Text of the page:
Sunday, September 9, 2012

Should we be Worried?


As we approach the coming New Year, it seems that we've got a lot to worry about. The Prime Minister keeps beating the drum about the impending danger of a nuclear Iran; rockets are still falling on Sederot (which is pretty close to where I live), and gasoline reached an all-time high this week (what goes up doesn't seem to want to go down, either!) All of these worries don't even begin to touch on the personal concerns each of has for our families; for their health and well-being; for our children's continued growth and development. As I said, there's a lot to worry about.
But should we worry? Is worry something good and positive, or is it an emotion we should specifically try to control and minimize to whatever degree possible? The answer, of course, is that it depends on the subject of our worry.
In the classic Mussar work אורחות צדיקים, the anonymous author describes worry as a negative, destructive trait.

הדאגה. זאת המידה היא רעה ברוב ענייניה, והיא ניכרת על כל הפנים, כדכתיב (בראשית מ ו): "וירא אתם והינם זועפים"; וכתיב (נחמיה ב ב): "מדוע פניך רעים, ואתה אינך חולה". ואמר אחד מן החכמים: איני מוצא כלל באנשי נפשות העליונות סימן דאגה. הדואג על עולם זה להשיג מאומה – הוא מגונה מאוד, והיא לא נמצאת כלל באנשים הבוטחים בשם ומאמינים בו. הדאגה והיגון הם מכלים הלב, והם חולי הגוף. והדאגה הרעה שבכל הדאגות היא שירדוף אחר העבירות, ובעת שלא ימצא כל חפץ לבו – אז הוא דואג ומצטער. הדואג על עולם זה הוא רחוק מאוד מן התורה והמצוות והתפילה. לכן יחוש מאוד לתקן המידה הזאת, להסיר אותה ממנו. ואין צריך להאריך ברעתה, כי כל הטובות הבאות מן השמחה – הן היפוך הדאגה.
Worry. This attribute is almost always negative, and is recognizable on every face, as it is written, "And [Yosef] saw them and they were sad." (Bereishit 40:6) and it is also written, "Why is your face sad, and you are not sick." And one of the scholars has said, I have not seen worry in the spirits of the higher-level souls. On who worries about achieving anything in this world – this is very obscene – and is not found in those people who trust in God and have faith in Him. Worry and anguish destroy the heart and they are sicknesses of the body…Thus, a person should make great effort to fix this attribute and remove it from himself. And there's no reason to write at length about the negative nature [of worry] because all of the goodness that comes from happiness – is the direct opposite of worry.
In essence, "Don't worry, be happy."
But there is a type of worry that is positive and productive. We find in the Gemara in Brachot (4a) that although David Hamelech considered himself generally righteous, telling God שמרה נפשי כי חסיד אני – "Save my soul, for I am righteous" (Tehillim 86:1), nonetheless at the end of Chapter 27 of Tehillim (לדוד ה' אורי – which we recite twice daily throughout Elul), David seems to think differently of himself.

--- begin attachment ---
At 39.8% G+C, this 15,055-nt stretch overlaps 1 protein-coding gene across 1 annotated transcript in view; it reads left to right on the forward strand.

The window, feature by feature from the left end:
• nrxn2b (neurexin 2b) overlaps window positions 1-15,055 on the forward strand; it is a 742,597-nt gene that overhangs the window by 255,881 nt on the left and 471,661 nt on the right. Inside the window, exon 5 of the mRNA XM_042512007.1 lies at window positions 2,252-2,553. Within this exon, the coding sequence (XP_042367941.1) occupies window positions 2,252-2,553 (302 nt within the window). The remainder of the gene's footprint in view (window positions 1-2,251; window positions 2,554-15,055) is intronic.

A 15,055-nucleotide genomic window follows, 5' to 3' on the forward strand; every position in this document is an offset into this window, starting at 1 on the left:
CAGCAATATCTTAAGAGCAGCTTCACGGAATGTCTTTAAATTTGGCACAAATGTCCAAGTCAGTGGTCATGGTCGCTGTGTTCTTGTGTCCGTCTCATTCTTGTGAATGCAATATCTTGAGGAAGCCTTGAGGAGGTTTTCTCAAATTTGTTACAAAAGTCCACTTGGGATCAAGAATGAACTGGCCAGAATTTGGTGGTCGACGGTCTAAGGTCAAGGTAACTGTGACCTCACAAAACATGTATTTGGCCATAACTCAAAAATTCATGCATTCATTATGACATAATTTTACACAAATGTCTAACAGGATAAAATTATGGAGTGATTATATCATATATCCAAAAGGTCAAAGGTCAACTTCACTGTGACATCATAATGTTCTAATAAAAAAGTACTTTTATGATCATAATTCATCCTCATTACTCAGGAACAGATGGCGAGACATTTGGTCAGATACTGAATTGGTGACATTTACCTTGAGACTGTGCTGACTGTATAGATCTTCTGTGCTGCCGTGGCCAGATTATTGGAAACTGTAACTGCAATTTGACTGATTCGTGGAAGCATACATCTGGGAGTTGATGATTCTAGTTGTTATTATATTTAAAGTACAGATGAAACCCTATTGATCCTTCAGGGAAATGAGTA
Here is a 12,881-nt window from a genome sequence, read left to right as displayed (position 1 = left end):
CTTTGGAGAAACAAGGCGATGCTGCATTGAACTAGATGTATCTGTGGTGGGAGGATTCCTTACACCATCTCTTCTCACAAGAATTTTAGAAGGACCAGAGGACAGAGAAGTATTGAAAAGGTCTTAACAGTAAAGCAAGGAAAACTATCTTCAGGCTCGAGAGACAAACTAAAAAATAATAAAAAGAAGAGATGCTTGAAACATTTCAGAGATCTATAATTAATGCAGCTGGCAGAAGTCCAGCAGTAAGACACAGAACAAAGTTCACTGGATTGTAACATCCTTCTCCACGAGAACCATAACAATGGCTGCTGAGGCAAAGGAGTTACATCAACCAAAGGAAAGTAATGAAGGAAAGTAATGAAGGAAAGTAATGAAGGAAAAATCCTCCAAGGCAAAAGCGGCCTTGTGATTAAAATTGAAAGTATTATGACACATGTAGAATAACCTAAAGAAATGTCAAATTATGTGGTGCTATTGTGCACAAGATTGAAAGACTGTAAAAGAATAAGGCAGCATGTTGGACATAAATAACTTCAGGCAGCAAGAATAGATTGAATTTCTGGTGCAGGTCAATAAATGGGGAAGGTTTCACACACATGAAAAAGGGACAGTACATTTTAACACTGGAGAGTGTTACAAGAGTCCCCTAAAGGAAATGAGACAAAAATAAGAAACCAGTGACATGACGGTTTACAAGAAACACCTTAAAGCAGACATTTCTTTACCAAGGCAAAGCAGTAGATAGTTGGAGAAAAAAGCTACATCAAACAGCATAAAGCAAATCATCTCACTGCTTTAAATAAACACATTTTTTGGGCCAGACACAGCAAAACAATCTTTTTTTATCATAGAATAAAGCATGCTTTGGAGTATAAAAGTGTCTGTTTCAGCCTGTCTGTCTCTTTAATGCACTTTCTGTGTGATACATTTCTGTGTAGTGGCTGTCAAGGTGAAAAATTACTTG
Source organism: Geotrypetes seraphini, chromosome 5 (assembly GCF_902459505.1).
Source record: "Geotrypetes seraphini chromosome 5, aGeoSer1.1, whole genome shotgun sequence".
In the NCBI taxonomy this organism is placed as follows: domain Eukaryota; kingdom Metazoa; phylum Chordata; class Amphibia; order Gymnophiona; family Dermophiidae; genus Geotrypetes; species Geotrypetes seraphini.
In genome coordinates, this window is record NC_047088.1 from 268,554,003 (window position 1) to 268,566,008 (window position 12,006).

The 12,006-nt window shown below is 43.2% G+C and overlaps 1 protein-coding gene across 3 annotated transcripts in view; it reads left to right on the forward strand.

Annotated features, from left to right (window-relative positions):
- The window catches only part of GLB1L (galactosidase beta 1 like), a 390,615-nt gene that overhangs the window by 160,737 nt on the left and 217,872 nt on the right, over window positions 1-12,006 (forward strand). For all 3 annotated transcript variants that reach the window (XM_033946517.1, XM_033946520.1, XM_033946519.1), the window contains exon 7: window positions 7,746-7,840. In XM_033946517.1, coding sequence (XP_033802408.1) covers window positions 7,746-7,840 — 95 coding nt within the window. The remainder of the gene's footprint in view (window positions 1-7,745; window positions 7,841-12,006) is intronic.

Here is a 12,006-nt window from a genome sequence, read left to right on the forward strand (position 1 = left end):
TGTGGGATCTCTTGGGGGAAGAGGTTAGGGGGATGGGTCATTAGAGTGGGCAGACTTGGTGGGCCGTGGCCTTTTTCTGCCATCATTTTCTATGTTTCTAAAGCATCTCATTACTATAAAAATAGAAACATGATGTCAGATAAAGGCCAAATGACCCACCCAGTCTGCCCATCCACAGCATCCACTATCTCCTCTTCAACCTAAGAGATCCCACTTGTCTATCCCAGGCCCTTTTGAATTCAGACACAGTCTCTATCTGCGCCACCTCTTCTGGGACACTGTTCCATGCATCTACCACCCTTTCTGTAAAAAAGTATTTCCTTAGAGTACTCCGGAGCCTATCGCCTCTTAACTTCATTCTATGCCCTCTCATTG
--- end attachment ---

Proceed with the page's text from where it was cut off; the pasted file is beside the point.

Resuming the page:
אל תתנני בנפש צרי, כי קמו בי עדי שקר ויפח חמס. לולי האמנתי לראות בטוב ה' בארץ החיים...
Deliver me not over to the will of my adversaries; for false witnesses have risen up against me, and breathe out violence.  If I had not believed to look upon the goodness of the LORD in the land of the living! (Chapter 27:12-13)
On this verse the Gemara quotes David as saying to God,

רבונו של עולם, מבטח אני בך שאתה משלם שכר טוב לצדיקים לעתיד לבא, אבל איני יודע אם יש לי חלק ביניהם אם לאו!
Master of the World – I am sure that You give proper reward to the righteous in the future. Yet, I do not know if I have a portion among them or not.
What happened to the confident, self-assured Chassid? Where is the righteous David Hamelech, who declared his goodness to God? The Gemara answers: שמא יגרום החטא – "perhaps he would lose [his reward] because of sin."
David Hamelech was indeed worried. He wasn't worried about his enemies attacking him or global warming or even whether he'd be able to afford the new iPhone. Rather, he was worried about himself, and whether he'd be able to continue to serve God properly in the future.
This, says אורחות צדיקים, is the only proper type of worry.  We can and should indeed worry whether our actions over the past year have drawn us away from God. We should be concerned, even anguished over the mistakes that we've made. And we should definitely use the power of worry to keep us from sinning in the future.
It seems, then, that we're worried entirely about the wrong things.
Should we worry about Iran? That's not really in our control, and worrying about it will only make our lives more miserable. Should we even worry about our livelihoods and the exorbitant price of gasoline? Again no. We should try and work on ourselves, so that we recognize that our sustenance lies in the hands of the Creator, who "provides bread to every living creature." We of course should pray for good health and blessing, but worrying about it won't help at all.
Still, there is something we can and must worry about: ourselves. We must worry about the insidious, seductive nature of sin, so that we can learn from our mistakes and commit ourselves to improvement, return and renewal.